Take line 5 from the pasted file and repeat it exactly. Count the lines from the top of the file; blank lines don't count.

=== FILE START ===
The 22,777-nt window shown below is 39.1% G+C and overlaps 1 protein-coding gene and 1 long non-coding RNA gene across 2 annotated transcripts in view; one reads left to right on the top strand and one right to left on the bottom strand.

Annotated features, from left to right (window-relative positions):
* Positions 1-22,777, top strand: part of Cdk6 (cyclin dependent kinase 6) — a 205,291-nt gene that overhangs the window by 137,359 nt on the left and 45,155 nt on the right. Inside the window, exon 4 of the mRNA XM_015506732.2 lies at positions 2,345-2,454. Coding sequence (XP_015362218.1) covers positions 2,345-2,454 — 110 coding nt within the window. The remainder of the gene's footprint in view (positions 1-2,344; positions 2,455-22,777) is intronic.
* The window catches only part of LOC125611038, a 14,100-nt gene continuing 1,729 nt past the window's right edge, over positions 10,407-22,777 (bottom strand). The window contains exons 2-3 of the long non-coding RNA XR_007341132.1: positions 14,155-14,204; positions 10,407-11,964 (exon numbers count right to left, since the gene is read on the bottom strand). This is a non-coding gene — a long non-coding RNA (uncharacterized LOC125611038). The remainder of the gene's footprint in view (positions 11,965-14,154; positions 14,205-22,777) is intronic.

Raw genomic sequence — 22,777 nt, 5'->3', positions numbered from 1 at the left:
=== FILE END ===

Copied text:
Raw genomic sequence — 22,777 nt, 5'->3', positions numbered from 1 at the left: